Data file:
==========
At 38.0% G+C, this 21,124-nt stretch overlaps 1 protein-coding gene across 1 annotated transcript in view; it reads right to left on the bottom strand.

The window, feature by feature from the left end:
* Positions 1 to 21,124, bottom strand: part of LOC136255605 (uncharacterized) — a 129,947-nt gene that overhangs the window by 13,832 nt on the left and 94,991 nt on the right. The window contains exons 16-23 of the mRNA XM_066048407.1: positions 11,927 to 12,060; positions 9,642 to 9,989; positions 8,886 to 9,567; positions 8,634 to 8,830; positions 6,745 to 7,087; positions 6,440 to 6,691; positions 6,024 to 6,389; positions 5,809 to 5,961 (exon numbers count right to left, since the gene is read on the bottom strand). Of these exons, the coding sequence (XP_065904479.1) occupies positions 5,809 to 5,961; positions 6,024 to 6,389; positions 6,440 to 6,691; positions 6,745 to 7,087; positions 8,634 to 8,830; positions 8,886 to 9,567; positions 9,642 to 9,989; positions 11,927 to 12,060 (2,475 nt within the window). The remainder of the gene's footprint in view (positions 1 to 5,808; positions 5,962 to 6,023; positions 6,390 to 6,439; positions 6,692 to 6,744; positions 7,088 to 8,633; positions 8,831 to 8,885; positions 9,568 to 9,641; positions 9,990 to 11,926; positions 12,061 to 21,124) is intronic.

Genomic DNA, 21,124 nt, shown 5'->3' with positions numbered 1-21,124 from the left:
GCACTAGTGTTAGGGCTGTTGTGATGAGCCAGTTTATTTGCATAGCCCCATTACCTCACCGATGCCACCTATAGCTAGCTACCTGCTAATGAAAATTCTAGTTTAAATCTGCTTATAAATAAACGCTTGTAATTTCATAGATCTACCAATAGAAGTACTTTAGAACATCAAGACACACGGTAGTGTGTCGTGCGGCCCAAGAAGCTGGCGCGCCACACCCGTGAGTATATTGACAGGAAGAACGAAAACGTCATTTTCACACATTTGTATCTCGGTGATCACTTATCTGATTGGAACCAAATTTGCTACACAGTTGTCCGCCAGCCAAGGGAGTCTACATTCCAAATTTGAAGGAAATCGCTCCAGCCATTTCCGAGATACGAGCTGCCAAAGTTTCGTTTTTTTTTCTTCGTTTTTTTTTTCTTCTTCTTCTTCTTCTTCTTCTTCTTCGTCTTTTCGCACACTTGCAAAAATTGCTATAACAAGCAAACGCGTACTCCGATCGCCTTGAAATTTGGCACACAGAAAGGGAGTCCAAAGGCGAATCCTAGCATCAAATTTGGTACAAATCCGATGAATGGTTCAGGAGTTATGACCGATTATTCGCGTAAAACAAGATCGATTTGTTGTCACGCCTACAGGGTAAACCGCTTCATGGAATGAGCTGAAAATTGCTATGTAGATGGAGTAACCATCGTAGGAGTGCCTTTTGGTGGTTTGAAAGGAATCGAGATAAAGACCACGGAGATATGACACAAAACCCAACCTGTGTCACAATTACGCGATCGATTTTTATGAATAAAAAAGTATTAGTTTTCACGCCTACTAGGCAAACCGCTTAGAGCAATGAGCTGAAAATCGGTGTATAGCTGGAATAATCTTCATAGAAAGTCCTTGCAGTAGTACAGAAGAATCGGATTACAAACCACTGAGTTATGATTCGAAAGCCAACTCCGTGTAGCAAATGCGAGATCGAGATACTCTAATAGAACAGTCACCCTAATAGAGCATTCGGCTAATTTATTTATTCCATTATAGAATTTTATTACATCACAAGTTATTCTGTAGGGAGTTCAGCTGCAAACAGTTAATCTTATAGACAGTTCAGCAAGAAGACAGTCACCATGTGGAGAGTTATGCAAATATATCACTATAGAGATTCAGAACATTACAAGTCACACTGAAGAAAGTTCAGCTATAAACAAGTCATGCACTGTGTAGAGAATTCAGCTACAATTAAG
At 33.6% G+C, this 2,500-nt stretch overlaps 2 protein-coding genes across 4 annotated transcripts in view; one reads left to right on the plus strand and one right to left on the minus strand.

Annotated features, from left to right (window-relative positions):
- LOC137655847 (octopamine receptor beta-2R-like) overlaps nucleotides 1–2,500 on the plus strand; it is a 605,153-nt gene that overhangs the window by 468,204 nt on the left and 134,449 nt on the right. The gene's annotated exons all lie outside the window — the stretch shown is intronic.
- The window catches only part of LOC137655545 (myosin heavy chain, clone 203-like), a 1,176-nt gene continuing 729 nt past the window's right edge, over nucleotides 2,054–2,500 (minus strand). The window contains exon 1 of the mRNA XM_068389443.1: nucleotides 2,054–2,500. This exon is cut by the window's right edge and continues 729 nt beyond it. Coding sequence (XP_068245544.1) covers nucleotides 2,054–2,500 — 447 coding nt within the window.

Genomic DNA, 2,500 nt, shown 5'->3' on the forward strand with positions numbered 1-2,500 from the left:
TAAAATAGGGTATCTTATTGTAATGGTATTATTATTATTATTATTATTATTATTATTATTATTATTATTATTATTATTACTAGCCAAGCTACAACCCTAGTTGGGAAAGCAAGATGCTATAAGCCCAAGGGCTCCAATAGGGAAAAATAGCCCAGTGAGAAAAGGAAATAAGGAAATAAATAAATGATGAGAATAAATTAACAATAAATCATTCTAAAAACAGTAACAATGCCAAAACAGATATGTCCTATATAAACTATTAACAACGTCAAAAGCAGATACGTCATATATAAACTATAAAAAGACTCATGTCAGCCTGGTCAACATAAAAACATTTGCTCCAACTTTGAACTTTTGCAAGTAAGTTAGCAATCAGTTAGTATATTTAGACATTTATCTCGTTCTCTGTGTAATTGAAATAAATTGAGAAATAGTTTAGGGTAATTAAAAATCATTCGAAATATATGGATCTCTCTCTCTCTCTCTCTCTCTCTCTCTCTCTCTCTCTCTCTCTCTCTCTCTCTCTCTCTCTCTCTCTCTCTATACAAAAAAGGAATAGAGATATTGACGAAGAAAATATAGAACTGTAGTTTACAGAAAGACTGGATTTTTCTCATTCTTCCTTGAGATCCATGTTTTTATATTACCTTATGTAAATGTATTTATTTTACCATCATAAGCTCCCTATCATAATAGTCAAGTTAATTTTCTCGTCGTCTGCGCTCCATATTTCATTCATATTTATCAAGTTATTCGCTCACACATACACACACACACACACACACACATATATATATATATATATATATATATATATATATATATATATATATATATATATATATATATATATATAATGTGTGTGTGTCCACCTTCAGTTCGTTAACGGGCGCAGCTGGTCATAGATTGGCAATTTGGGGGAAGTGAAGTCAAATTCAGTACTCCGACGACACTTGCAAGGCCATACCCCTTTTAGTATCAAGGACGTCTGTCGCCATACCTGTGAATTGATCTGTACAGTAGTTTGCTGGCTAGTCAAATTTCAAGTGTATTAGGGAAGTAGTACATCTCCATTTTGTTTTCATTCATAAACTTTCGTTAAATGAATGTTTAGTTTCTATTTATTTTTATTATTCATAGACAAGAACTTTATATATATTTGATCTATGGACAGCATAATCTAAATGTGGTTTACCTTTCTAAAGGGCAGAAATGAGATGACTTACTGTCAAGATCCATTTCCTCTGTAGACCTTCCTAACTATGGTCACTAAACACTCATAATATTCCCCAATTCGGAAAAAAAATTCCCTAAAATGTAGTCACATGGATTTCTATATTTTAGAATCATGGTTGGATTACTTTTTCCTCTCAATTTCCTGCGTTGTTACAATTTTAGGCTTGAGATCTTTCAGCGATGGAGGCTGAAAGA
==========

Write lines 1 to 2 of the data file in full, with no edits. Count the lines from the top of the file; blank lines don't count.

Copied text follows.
At 38.0% G+C, this 21,124-nt stretch overlaps 1 protein-coding gene across 1 annotated transcript in view; it reads right to left on the bottom strand.

The window, feature by feature from the left end: